South Korean President Moon Jae-in has made expansive promises to North Korea about the economic possibilities of a rapprochement with its southern neighbor and with the United States. Those pledges have so far gone unfulfilled, as Washington has refused to roll back United Nations sanctions. The recent tests likely represent “North Korea complaining about South Korea’s inability to deliver on its promises,” Town said.
Washington has so far reacted laconically to the tests and has ignored the threat posed by the new missiles to South Korea and its neighbors. “The firing of these missiles don’t violate the pledge that [North Korean leader] Kim Jong Un made to the president about intercontinental-range ballistic missiles,” National Security Advisor John Bolton said in an interview with Fox Business Network.
But in the same breath Bolton also criticized a diplomatic process that has left his hawkish views on North Korea sidelined. “You have to ask when the real diplomacy is going to begin, when the working-level discussions on denuclearization will begin, as Kim Jong Un again said on June 30 he was prepared to do,” Bolton said. “We’re still waiting to hear from North Korea.”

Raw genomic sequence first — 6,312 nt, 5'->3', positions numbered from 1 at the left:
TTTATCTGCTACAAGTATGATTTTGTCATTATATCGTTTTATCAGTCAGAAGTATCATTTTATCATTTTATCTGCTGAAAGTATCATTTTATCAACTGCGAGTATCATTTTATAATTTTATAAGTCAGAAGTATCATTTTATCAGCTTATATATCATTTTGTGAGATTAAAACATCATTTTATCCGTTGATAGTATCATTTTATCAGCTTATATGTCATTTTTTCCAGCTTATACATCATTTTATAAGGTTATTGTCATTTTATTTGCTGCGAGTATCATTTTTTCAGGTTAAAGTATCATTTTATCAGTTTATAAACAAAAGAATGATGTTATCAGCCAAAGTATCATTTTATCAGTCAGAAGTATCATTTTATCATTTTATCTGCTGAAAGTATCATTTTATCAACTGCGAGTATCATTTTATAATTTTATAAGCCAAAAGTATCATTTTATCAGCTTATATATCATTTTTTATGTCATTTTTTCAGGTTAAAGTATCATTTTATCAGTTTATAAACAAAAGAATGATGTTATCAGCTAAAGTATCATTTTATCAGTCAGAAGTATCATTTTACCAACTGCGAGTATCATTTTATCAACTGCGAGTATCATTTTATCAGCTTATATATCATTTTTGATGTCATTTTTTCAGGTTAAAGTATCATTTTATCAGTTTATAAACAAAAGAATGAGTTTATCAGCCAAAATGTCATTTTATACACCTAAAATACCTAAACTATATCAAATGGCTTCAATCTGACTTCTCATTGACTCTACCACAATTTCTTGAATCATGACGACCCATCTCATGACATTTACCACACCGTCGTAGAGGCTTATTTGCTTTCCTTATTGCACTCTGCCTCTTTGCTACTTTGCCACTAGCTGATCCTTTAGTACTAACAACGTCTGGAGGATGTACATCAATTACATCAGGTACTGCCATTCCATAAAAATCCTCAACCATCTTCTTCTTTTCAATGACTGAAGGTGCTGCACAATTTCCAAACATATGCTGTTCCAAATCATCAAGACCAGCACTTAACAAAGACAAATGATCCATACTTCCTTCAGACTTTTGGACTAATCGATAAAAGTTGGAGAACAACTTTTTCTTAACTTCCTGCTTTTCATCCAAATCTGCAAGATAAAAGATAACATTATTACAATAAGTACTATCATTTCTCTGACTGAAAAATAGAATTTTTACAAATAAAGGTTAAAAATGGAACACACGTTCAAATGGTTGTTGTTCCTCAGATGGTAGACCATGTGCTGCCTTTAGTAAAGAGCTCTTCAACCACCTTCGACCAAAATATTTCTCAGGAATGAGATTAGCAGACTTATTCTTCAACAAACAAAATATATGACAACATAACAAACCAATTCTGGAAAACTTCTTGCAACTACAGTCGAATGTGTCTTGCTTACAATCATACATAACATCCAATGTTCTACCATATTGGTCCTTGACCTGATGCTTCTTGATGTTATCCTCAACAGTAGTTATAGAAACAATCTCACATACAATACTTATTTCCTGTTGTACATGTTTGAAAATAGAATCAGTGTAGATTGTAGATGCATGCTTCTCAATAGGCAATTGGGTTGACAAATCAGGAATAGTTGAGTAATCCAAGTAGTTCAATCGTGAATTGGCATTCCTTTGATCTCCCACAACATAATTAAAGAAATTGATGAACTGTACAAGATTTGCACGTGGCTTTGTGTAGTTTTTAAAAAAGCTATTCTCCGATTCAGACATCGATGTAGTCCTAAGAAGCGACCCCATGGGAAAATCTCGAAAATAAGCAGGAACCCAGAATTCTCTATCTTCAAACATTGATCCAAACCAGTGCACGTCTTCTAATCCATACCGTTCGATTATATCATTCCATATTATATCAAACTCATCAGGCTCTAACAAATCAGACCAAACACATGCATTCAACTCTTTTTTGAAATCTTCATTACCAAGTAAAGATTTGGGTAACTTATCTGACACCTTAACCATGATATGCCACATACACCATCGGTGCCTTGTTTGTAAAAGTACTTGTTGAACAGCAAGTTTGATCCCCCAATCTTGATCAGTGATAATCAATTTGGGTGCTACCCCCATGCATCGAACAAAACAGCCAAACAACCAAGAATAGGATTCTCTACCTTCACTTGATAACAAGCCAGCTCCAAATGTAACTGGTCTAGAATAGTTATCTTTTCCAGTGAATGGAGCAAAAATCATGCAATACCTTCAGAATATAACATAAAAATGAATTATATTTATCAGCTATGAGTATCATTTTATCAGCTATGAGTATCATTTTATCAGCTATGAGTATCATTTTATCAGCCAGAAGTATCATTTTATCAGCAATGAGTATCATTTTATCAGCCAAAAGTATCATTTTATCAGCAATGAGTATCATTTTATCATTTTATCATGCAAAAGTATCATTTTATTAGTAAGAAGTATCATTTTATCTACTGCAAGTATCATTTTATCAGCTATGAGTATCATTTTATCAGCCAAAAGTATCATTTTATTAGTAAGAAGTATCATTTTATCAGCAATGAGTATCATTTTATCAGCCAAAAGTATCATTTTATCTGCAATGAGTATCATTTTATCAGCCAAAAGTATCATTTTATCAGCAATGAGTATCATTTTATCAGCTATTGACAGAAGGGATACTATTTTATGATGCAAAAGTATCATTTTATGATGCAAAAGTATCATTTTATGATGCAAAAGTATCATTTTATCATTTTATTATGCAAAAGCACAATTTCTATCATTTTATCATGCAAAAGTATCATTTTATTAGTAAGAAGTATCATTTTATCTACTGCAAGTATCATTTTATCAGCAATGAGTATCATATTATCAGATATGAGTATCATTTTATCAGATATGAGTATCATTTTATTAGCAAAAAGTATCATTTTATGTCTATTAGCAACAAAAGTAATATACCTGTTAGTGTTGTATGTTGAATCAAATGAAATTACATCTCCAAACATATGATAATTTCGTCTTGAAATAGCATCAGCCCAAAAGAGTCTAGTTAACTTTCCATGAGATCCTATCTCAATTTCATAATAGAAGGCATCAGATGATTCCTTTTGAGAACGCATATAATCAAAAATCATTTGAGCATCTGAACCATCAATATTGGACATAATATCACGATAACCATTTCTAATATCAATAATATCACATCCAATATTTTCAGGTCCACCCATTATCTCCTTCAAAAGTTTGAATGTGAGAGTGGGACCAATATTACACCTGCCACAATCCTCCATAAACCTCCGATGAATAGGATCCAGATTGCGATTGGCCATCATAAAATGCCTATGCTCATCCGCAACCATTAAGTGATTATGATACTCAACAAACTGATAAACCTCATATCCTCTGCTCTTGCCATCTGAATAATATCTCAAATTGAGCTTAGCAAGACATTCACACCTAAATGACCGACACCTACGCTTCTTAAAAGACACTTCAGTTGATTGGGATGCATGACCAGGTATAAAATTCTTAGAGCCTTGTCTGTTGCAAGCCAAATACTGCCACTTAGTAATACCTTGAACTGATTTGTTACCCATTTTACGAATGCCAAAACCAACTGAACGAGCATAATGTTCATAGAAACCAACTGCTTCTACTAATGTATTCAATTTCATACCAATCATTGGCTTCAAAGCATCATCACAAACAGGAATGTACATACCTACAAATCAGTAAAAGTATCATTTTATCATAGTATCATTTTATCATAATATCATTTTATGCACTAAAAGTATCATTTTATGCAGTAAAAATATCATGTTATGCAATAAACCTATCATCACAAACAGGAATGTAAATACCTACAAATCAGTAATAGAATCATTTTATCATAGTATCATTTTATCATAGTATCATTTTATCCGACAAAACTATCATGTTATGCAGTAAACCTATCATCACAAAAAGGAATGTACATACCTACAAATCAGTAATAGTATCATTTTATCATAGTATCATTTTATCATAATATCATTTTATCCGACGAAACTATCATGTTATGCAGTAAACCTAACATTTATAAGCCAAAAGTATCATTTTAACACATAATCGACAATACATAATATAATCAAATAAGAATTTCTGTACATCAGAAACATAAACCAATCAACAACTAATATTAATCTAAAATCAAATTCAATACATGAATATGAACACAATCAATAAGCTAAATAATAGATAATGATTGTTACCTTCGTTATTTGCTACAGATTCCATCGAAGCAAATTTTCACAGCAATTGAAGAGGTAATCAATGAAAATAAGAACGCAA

While U.S. officials have been waiting to hear from him, Kim has been busy supervising weapons tests. This week, he oversaw the test-firing of a new multiple rocket launch system that appears to give the North Korean armed forces additional options for raining destruction on the major South Korean population centers and military installations just south of the Demilitarized Zone that separates the two countries.
But the development of the new short-range ballistic missile system, the KN-23, most intrigues analysts. The weapon appears to have been tested three times, twice in May and once last week. (The South Korean military initially said this week’s test was of the KN-23, but North Korean state media later contradicted that statement, raising questions about South Korea’s ability to detect the new missile or perhaps whether the North was engaging in a bit of misdirection. North Korea conducted another short-range test of an as-of-yet unidentified projectile early Friday Korean time.)